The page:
Help IDing Makers Hallmark on Sheffield Toast Rack

This is my first post or rather my first post which I deleted from the forum “Collecting British silver”. I figured this forum is likely a better fit for my query. I hope I did nothing wrong by removing from the other and listing it here.
Would appreciate if anyone might be able to identifying the maker of this toast rack. I am a novice when it comes to silver, I hope that I have read the hallmark correctly. I believe it was made in Sheffield in 1881 and reads as follows:
WB in a diamond for maker - unknown, lion - sterling quality, date letter O - for 1881, crown - for Sheffield, Victoria - soveriegn.
The hallmark is on one end of the center runner, on the opposite end is inscribed in uppercase “WHITE, BOND ST”. The letter T is uppercase in style but smaller with a period underneath. I am guessing WHITE was a merchant on Bond St.?
Lastly the carrying handle ends with a crown, center Maltese cross flanked by fleur de lys and half maltese cross on each end.,below are dimond and oval shapes am guessing representing diamonds. Below is a monogram which is hard to read, something like GCO , but I am unsure of the letters.
The 2 glass jars with silver caps were made in Birmingham 1881 LC maker.
Thank you all for your patience and time.

Welcome to the forum, Eddie. No, you did nothing wrong by moving your post. I agree that this is the more logical place.

WB is the maker’s mark of John Harrison & Co Ltd of Norfolk Works, Scotland Street, Sheffield, this mark being registered in 1880. I’m not sure whose initials WB were but it is possible that they are because of a change of ownership. The company subsequently (1883) reverted to a mark with the initials JH&Co.

The “WHITE, BOND ST” mark sounds like a retailer’s mark, Bond Street being then, as it is now, one of the classier streets in London.

Sorry, I can’t help with a suggestio for LC.

Wondering if they are the original glassware for this arrangement?

However, SMM, really confused about this … W.B in a diamond shape, is the mark for John Harrison & Co of Sheffield? I thought JH&Co (Sheffield) was for Joseph Haywood?

I would be grateful for a reference for ‘W.B’ & John Harrison please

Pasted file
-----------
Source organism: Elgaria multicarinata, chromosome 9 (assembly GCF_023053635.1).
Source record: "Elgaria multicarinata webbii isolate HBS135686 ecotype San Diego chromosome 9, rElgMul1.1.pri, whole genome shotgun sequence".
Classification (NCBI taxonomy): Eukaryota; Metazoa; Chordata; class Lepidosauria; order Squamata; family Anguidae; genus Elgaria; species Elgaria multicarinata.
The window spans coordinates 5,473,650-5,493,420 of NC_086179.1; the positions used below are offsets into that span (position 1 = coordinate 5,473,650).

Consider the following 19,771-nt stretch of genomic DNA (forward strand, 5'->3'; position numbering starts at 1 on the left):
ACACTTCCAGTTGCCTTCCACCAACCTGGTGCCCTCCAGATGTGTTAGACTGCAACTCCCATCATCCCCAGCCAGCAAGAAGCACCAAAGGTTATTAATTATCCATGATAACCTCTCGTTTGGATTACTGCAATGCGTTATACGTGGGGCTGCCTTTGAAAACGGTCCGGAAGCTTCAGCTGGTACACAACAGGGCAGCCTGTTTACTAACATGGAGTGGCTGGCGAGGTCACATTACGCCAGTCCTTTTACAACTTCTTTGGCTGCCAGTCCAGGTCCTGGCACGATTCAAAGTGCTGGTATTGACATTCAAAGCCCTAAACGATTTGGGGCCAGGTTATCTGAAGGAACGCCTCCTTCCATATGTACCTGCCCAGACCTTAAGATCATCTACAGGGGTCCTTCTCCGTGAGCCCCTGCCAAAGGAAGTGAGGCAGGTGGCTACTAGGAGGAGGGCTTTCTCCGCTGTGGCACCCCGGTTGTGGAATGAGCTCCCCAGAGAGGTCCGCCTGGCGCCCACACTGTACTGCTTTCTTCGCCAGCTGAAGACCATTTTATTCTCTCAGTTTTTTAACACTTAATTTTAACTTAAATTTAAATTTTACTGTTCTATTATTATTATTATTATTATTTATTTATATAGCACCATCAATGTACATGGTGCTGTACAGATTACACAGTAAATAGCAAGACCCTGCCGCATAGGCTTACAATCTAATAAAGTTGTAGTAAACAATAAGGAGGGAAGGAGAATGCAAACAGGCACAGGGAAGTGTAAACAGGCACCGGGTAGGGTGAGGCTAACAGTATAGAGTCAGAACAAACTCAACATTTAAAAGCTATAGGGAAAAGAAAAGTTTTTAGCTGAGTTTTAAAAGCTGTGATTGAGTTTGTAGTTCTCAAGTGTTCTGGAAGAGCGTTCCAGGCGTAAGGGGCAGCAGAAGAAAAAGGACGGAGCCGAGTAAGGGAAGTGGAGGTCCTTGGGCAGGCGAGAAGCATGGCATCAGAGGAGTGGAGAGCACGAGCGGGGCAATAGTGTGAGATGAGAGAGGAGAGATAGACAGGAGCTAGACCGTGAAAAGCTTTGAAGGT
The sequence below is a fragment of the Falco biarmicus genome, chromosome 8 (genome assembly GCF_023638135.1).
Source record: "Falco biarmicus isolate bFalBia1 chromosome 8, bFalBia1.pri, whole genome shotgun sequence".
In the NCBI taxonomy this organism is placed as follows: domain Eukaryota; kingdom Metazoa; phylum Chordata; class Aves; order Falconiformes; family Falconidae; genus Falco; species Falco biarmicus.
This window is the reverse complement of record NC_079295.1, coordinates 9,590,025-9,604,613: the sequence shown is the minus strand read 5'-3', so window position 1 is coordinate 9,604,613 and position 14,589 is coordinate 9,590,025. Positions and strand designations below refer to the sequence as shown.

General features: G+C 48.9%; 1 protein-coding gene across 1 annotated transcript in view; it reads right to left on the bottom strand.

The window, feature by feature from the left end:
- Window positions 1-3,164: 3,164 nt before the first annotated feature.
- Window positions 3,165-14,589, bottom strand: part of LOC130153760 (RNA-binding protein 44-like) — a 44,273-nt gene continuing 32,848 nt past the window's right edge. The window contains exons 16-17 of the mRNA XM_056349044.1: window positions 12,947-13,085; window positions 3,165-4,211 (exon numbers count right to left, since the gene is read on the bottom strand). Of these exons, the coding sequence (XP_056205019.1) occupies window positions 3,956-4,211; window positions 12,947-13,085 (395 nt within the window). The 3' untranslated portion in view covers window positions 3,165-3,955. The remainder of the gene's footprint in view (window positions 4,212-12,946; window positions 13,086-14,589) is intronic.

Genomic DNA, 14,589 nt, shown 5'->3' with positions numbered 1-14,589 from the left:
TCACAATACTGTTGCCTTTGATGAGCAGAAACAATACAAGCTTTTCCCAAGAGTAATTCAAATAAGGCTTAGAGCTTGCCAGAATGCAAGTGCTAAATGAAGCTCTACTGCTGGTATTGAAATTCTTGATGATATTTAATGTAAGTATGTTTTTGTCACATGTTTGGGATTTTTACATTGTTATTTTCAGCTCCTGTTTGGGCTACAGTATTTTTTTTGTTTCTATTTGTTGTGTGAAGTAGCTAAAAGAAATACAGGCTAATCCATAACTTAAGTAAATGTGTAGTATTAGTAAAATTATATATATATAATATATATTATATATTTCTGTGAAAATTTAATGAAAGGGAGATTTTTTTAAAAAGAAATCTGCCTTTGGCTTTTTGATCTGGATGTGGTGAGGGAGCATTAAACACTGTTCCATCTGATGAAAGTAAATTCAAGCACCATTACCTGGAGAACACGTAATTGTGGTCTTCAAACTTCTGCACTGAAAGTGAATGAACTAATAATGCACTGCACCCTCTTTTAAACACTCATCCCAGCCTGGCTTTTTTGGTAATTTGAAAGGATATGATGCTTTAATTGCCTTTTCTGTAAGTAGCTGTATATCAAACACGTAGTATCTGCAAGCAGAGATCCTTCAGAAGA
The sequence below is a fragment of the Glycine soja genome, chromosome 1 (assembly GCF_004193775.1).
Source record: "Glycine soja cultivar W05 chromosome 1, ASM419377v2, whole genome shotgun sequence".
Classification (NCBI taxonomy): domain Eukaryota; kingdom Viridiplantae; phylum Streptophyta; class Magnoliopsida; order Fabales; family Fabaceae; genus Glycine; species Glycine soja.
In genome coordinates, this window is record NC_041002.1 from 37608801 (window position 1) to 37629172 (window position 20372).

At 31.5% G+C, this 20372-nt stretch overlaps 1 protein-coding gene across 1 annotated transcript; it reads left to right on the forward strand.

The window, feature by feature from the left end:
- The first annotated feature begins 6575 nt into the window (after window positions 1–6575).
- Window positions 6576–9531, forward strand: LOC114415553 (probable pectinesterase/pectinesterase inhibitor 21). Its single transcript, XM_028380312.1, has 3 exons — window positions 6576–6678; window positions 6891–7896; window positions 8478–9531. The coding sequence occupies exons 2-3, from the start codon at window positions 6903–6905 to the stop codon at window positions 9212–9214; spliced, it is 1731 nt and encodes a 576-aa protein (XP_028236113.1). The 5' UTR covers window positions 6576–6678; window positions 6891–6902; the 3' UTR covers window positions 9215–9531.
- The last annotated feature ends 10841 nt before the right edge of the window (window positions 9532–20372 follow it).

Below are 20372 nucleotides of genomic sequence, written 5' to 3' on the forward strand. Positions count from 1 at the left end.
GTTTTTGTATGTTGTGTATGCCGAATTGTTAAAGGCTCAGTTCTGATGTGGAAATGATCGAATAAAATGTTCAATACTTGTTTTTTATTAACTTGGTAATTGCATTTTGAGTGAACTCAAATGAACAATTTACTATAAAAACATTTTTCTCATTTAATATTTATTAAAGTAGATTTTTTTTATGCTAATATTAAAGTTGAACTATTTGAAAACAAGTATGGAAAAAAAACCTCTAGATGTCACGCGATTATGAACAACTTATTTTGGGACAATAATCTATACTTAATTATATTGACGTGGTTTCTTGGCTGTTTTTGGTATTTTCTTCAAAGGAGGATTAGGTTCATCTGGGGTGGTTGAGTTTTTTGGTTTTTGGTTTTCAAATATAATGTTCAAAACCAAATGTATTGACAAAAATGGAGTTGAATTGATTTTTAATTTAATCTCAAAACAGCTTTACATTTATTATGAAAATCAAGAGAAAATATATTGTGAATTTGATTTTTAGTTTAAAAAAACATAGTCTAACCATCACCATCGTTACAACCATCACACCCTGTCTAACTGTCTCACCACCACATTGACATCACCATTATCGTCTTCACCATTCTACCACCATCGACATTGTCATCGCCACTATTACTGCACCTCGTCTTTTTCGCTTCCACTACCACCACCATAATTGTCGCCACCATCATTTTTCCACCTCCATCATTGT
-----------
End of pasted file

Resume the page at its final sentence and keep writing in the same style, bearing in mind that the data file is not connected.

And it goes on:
Many thanks in advance


My reference for Sheffield marks up to 1907 is the The Sheffield Assay Office Register by B.W. Watson, published by Wm Townsend & Sons, Sheffield, 1911.

Haywood’s JH&Co is in an elongated shield-shaped punch, Harrison’s is in a rectangular punch.


Of course, makes sense now.
Many thanks

Hello SMM,
First off thank you for the information. I would never have found it, as I would have kept searching for WB. I was under the impression that the WB was most important to finding maker or manufactuer. From the hallmarks I would have never thought of John Harrison nor would I have looked at punch styles.
I did some searching and found the following on John Harrison (Norfolk Works, Scotland St.). He was the father of Wheatcroft Harrison (W.W.) and that they were in business together. The info mentioned the business was established 1820, with marks entered into the Assay office Sheffield for 1833, 1844. I was not able to find the 1880 mark. It also mentioned that he retired in 1858 and that the son W.W. then went into partnership with John Maleham Harrison. That partnership disolved 1870 with W.W. going to Montgomery Works and John Maleham Harrison to Norfolk Works.
Is the maker of the toast rack John Harrison father of W.W. or John Maleham Harrison?
I would guess that the business established 1820 could be in operation in 1881 under new ownership as you mentioned regarding the WB. I really do appreciate your time.
Lastly Is there one book which a novice could purchase that would be a good all round information supplier regarding silver?
Thank you very much.

Hello John,
Regarding the glassware. I am not sure if they are original to the toast rack, but they do fit quite nicely as if they were made for the slots. My guess is not original, rather commissioned for the piece in 1881 most likely by the original buyer. I would think that if the merchant had commissioned them they would have a London hallmark. My guess is the original owner bought them in London and upon their return to Birmingham had the jars commissioned. The fit is almost perfect. Given that I believe they were made for the rack, I will keep them together.


I would find it very difficult to recommend a single book (or even 2 or 3) which would give an all-round appreciation of silver. It is such a large subject that a multi-volume work would be required to do the subject justice - and as far as I know such a work does not exist. For British silver I guess the best work would be Jackson’s Silver and Gold Marks of England, Scotland and Ireland (note that there is a Pocket Edition which does not have anything like the same depth). Even this has its drawbacks as it has a fair bit about early silver marks which we hardly ever see outside of museums.

Sponsor’s marks (as maker’s marks should properly be termed) do not necessarily indicate the silversmith himself. In the case of Harrison & Co, WB was probably an interim proprietor who may never even have got his hands dirty in the workshop. The company would have employed a number of silversmiths, journeymen and apprentices any one of whom may have had a hand in the manufacture of your toast rack. It’s a bit like buying a Ford automobile and wondering which of Henry’s grandsons made it!